The original Italian cut of the movie, familiar from previous DVD releases, still has its occasional speckles and flecks present and the contrast sometimes bleaches out detail in longer shots just as before, but there is still considerably more detail discernible in this high definition (1080p) presentation than we’ve been subject to previously. The textures of Giorgio Giovannini’s magical sets and the exquisite precision of Bava’s lighting is now more evident than ever, undoubtedly increasing one’s overall enjoyment and appreciation for the film’s Gothic fairy tale ambiance. Furthermore, thanks to the inclusion of English subtitles for the deaf and hard of hearing, non-Italian-speaking viewers now have the option of viewing the film with the Italian soundtrack as well as the original English dub provided by the Italian producers for the full-strength version that was provided for export when the film was sold to AIP under its original English translation title of “The Mask of Satan”. This Italian cut is still the preferred version, whether one would rather watch with the English or the Italian dub playing (and neither language option fully syncs with the on-screen movement of the actors’ lips thanks to the Italian method of post-syncing all sound afterwards, to the extent that some of the script probably wasn’t actually even written at the time of shooting!). But Arrow come up trumps once more by also providing an extra treat, here, that makes this release a required purchase for the true Mario Bava fanatic. Also included on the disc, and also being made available in a high definition print, is the re-edited and re-scored version of the film created by Sam Arkoff for release as “Black Sunday” in the US in 1961. The gorier scenes, such as the undead Kruvajan’s eye staking in the graveyard, were cut out in this version; as were the more suggestive scenes in which Steele’s performance mixes eroticism and sexual allure with a corpselike repulsiveness to give a morbid necrophiliac flavour to her seduction of the good doctor. AIP also changed the opening credit sequence, altered details in the script during the re-dubbing and replaced composer Roberto Nicolosi’s cues with a completely different score by Les Baxter. Nevertheless, this is the version that older Bava fans will doubtless remember seeing at the theatre or on TV. Baxter’s score is much more strident and conventional in comparison to the more idiosyncratic and often sentimental music originally supplied for the Italian version. The original score lends the film its unique dreamy character, but it’s interesting to view Bava’s classic with its alternative music cues as well. Baxter’s music seems to take an approach that's more in line with that of Hammer’s composer James Bernard, and the film’s Hammer-esque qualities are certainly more evident in the US version, which is more dynamic and runs about three minutes shorter than the Italian cut since most of the sentimental scenes between Gorobec and Katia were also cut out by AIP. When AIP decided to buy the rights to the film for $10,000, it meant that the picture recouped its production costs almost immediately and “Black Sunday” went on to outperform all of Roger Corman’s Poe adaptations at the box office, while leading to Barbara Steele being cast in the second of them, “The Pit and the Pendulum”, thus cementing her reputation as the Queen of Horror. This deluxe version marks the first time the AIP cut has received a home viewing release.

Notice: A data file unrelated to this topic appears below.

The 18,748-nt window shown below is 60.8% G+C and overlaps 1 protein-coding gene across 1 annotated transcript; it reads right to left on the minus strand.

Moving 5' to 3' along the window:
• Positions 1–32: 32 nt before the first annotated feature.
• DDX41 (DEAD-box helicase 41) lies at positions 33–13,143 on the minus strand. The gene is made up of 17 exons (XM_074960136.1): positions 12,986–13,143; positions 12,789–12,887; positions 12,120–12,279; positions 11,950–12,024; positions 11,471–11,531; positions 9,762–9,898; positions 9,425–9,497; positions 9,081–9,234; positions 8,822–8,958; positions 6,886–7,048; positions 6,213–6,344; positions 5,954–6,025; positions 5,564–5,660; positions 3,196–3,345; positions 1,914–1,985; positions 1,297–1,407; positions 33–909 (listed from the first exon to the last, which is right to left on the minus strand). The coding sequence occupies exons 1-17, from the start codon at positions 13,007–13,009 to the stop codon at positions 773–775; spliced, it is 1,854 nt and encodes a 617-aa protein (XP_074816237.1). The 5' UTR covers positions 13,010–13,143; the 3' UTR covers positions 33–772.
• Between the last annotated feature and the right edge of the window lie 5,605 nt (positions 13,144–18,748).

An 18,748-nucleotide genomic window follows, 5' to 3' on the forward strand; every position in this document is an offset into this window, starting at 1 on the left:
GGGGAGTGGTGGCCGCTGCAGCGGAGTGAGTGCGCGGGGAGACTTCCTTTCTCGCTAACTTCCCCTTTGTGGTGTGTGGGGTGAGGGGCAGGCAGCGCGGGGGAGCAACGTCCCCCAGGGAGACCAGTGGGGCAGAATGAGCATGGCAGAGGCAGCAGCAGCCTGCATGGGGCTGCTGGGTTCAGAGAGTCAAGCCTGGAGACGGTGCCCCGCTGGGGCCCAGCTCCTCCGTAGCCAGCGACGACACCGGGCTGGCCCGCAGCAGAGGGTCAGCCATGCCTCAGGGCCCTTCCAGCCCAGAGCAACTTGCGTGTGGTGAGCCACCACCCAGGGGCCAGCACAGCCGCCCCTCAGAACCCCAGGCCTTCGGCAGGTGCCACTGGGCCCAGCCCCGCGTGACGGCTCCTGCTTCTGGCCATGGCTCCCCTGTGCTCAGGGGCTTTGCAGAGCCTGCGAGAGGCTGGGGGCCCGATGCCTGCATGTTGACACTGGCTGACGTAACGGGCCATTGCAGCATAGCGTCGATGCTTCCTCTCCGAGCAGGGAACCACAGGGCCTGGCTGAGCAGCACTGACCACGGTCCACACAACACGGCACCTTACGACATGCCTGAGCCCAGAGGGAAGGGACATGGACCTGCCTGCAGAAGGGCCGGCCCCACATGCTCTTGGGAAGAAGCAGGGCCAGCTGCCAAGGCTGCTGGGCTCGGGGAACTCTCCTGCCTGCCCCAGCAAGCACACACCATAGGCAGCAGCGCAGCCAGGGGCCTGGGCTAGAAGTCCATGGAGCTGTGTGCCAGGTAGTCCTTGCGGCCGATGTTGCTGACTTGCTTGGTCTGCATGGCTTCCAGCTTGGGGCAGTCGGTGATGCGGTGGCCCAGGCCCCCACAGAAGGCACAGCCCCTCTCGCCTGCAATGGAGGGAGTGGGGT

Arrow Video isn’t content to rest with that coup though. Also included here (but not in a high definition transfer) is Riccardo Freda’s “I vampire”, the film that kick-started the whole boom in Italian horror, pre-dating Hammer’s “The Curse of Frankenstein” by one year. Mario Bava's cinematography perfectly captures the amazingly elaborate art direction of Beni Montresor in this fairly low budget offering which nevertheless drips with classiness: particularly striking are the interior scenes in the Du Grand castle with its carefully cultivated look of antiquated decay. Bava's camera lovingly prowls among the castle’s spacious hallways, which are lined with oddly distracting translucent veils billowing eerily in the background of almost every scene in which they appear. The look of Italian Gothic horror was defined by Bava for years to come with this first film in the genre and it is notable that many of the elements that came to be associated with the giallo (also, of course, a genre pioneered by Bava) appear here as well, probably for the first time: the amateur detective attempting to solve a crime without police help and the involvement of a black gloved assailant in the murders, seen here rifling through a filing cabinet for files on the victims, for instance.